Bougainvillea (Bougainvillea sp.) is a tropical spreading plant that needs plenty of sun. It can be trained to act as a vine to cover a wall or trellis (via Better Homes & Gardens). According to Garden Design, most bougainvillea have small blooms that are white in color, while the bracts around the flower can have a range of hues from magenta to orange to red and more. Choose a variety based on the color of your choice.

USDA Growing Zone: 9 to 11

Sunlight needs: full sun

Soil Type: well-drained

Size: up to 20 feet

13. Cacti

table of small cacti

When it comes to drought-tolerant plants, the first ones to come to mind for many are cacti (Cactaceae). Since they’re known for growing in the desert, it won’t come as much of a surprise that they’re perfectly capable of surviving in extremely dry conditions. According to My Garden Life, these hearty plants are among the most adaptable and varied you’ll find out there. They’re native to the Americas and depending on the variety, cacti can even be cold-tolerant. Because of their spiky spines, cacti are resistant to most animals, including deer.

USDA Growing Zone: varies

Sunlight needs: full sun

Soil Type: well-drained, sandy

Size: varies

14. Coral Vine (Mexican Creeper)

pink Mexican creeper coral vine

Coral vine (Antigonon leptopus) is also known as Mexican creeper or queen’s wrath vine, as noted by Gardening Know How. It’s native to Mexico, and is most likely to survive in warm climates. Due to its tendrils, coral vine does best when it’s trained to grow on a wall, fence, or trellis. Do your research before planting coral vine in your garden, because it’s actually considered an invasive species in certain parts of the country due to its ability to choke out other plants.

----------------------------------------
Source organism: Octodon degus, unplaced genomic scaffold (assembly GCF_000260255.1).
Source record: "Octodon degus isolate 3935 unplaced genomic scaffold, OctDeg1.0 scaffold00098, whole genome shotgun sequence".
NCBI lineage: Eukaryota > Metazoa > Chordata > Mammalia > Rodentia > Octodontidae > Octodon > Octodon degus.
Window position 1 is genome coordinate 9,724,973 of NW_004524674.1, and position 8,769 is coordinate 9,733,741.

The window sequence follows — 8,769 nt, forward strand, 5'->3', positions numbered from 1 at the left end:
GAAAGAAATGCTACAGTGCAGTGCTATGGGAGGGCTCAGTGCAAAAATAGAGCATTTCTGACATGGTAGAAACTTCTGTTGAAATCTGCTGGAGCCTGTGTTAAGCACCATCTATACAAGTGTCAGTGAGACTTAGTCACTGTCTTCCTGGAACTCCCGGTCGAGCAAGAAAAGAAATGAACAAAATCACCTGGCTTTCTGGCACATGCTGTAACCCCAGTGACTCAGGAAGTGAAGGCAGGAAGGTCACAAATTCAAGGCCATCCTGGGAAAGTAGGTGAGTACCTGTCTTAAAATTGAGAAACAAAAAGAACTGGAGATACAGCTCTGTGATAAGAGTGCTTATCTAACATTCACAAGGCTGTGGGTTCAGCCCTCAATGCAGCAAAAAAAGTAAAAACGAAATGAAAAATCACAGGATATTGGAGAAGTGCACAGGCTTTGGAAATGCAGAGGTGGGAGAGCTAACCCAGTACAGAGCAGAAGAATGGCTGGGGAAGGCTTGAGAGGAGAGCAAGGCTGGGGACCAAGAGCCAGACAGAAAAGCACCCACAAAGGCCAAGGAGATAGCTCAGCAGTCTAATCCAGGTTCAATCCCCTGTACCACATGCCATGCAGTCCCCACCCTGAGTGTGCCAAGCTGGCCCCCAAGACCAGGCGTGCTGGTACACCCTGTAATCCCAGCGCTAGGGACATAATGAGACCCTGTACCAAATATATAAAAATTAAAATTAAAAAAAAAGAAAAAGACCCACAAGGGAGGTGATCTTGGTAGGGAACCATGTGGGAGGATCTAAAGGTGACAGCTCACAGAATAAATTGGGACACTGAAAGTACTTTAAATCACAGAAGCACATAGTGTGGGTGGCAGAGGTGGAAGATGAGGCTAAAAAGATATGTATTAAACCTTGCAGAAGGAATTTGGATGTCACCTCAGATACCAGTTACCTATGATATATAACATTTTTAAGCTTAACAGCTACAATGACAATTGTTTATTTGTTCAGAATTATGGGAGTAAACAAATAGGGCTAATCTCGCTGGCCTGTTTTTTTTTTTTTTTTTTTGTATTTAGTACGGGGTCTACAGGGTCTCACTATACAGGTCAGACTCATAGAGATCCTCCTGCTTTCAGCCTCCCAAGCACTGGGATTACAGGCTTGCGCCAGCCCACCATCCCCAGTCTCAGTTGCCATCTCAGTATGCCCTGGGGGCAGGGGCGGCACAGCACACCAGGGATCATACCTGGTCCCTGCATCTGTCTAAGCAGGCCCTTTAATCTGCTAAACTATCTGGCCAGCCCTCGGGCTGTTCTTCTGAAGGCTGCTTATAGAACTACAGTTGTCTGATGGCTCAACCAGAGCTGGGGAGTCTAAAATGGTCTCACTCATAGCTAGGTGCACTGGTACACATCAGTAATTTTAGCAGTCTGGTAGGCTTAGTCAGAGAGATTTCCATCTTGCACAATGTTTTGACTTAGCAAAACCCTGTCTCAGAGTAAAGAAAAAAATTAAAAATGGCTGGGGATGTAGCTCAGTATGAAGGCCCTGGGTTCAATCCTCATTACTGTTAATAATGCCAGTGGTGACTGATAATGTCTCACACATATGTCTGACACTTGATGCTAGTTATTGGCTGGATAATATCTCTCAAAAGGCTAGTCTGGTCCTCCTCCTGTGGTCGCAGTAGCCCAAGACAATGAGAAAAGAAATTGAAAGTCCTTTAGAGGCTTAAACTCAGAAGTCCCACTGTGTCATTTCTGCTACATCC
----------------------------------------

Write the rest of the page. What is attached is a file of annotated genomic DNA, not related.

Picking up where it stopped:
USDA Growing Zone: 9 to 11

Sunlight needs: full sun

Soil Type: well-drained

Size: 40 feet

15. Desert Rose

close up pink desert rose flowers

Desert rose (Adenium obesum) can only grow outdoors in the warmest parts of the country, but it can also survive indoors as a houseplant. While the desert rose is drought tolerant, its blooms will look their best if they’re given access to water during the growing season in the spring and summer. It’s important to note that the desert rose is toxic to both humans and animals, according to The Spruce, so it might not be the best choice for your garden if you have pets or small children.

USDA Growing Zone: 11 and 12

Sunlight needs: full sun

Soil Type: well-drained, sandy

Size: three to nine feet tall